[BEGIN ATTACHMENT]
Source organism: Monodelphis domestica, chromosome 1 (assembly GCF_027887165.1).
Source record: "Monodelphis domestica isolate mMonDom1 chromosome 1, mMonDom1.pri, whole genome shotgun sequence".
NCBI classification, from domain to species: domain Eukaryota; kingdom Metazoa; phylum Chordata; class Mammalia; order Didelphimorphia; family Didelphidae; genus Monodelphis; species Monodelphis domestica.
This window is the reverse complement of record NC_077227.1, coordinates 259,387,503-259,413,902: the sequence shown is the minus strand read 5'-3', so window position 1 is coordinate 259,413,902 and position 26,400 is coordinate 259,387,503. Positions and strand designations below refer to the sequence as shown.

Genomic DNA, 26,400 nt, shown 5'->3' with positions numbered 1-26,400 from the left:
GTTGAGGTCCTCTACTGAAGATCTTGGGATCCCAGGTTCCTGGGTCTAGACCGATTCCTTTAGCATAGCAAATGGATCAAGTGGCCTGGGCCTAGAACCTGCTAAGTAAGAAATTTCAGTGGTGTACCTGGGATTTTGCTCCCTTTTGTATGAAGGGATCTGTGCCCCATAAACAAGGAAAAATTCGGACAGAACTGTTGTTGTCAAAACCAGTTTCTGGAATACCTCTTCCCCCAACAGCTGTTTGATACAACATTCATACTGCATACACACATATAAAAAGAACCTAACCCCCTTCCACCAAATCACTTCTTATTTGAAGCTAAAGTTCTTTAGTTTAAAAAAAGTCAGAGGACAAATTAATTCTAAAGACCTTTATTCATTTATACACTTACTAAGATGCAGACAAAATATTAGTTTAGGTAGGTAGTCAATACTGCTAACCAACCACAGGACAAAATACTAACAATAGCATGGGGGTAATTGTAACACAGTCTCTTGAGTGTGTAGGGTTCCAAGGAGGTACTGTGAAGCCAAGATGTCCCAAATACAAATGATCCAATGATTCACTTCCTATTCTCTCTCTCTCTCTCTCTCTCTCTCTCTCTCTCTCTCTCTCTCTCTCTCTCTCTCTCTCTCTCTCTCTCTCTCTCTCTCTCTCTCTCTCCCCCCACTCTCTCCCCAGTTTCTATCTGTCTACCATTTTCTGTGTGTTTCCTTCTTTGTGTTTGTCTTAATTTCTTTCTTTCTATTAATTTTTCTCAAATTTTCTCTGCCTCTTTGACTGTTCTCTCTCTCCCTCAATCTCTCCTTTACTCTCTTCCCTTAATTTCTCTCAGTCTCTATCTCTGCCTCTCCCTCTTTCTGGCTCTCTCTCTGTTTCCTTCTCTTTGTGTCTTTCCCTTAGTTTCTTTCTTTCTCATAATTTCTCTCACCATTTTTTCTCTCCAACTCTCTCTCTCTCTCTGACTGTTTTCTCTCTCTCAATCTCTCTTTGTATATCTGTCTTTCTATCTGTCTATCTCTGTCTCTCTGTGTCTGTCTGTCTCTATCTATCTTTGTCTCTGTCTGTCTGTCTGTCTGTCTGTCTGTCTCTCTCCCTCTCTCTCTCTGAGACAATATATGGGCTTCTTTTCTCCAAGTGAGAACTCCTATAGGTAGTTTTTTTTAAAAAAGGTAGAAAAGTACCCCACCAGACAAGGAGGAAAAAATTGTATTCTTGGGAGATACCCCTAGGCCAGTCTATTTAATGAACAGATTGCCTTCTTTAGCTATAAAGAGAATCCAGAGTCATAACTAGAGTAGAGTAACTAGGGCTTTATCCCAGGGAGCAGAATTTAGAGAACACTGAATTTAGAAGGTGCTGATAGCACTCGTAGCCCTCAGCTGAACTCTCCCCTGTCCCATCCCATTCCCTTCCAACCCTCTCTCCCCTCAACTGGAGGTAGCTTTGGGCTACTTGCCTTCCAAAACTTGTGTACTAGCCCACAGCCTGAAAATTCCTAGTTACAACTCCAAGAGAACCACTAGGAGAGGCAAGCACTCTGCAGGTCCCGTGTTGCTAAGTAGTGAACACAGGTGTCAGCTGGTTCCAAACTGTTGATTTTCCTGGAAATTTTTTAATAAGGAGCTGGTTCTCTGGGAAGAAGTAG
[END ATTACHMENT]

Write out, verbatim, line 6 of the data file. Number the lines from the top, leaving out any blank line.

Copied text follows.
GTTGAGGTCCTCTACTGAAGATCTTGGGATCCCAGGTTCCTGGGTCTAGACCGATTCCTTTAGCATAGCAAATGGATCAAGTGGCCTGGGCCTAGAACCTGCTAAGTAAGAAATTTCAGTGGTGTACCTGGGATTTTGCTCCCTTTTGTATGAAGGGATCTGTGCCCCATAAACAAGGAAAAATTCGGACAGAACTGTTGTTGTCAAAACCAGTTTCTGGAATACCTCTTCCCCCAACAGCTGTTTGATACAACATTCATACTGCATACACACATATAAAAAGAACCTAACCCCCTTCCACCAAATCACTTCTTATTTGAAGCTAAAGTTCTTTAGTTTAAAAAAAGTCAGAGGACAAATTAATTCTAAAGACCTTTATTCATTTATACACTTACTAAGATGCAGACAAAATATTAGTTTAGGTAGGTAGTCAATACTGCTAACCAACCACAGGACAAAATACTAACAATAGCATGGGGGTAATTGTAACACAGTCTCTTGAGTGTGTAGGGTTCCAAGGAGGTACTGTGAAGCCAAGATGTCCCAAATACAAATGATCCAATGATTCACTTCCTATTCTCTCTCTCTCTCTCTCTCTCTCTCTCTCTCTCTCTCTCTCTCTCTCTCTCTCTCTCTCTCTCTCTCTCTCTCTCTCTCTCTCTCTCTCCCCCCACTCTCTCCCCAGTTTCTATCTGTCTACCATTTTCTGTGTGTTTCCTTCTTTGTGTTTGTCTTAATTTCTTTCTTTCTATTAATTTTTCTCAAATTTTCTCTGCCTCTTTGACTGTTCTCTCTCTCCCTCAATCTCTCCTTTACTCTCTTCCCTTAATTTCTCTCAGTCTCTATCTCTGCCTCTCCCTCTTTCTGGCTCTCTCTCTGTTTCCTTCTCTTTGTGTCTTTCCCTTAGTTTCTTTCTTTCTCATAATTTCTCTCACCATTTTTTCTCTCCAACTCTCTCTCTCTCTCTGACTGTTTTCTCTCTCTCAATCTCTCTTTGTATATCTGTCTTTCTATCTGTCTATCTCTGTCTCTCTGTGTCTGTCTGTCTCTATCTATCTTTGTCTCTGTCTGTCTGTCTGTCTGTCTGTCTGTCTCTCTCCCTCTCTCTCTCTGAGACAATATATGGGCTTCTTTTCTCCAAGTGAGAACTCCTATAGGTAGTTTTTTTTAAAAAAGGTAGAAAAGTACCCCACCAGACAAGGAGGAAAAAATTGTATTCTTGGGAGATACCCCTAGGCCAGTCTATTTAATGAACAGATTGCCTTCTTTAGCTATAAAGAGAATCCAGAGTCATAACTAGAGTAGAGTAACTAGGGCTTTATCCCAGGGAGCAGAATTTAGAGAACACTGAATTTAGAAGGTGCTGATAGCACTCGTAGCCCTCAGCTGAACTCTCCCCTGTCCCATCCCATTCCCTTCCAACCCTCTCTCCCCTCAACTGGAGGTAGCTTTGGGCTACTTGCCTTCCAAAACTTGTGTACTAGCCCACAGCCTGAAAATTCCTAGTTACAACTCCAAGAGAACCACTAGGAGAGGCAAGCACTCTGCAGGTCCCGTGTTGCTAAGTAGTGAACACAGGTGTCAGCTGGTTCCAAACTGTTGATTTTCCTGGAAATTTTTTAATAAGGAGCTGGTTCTCTGGGAAGAAGTAG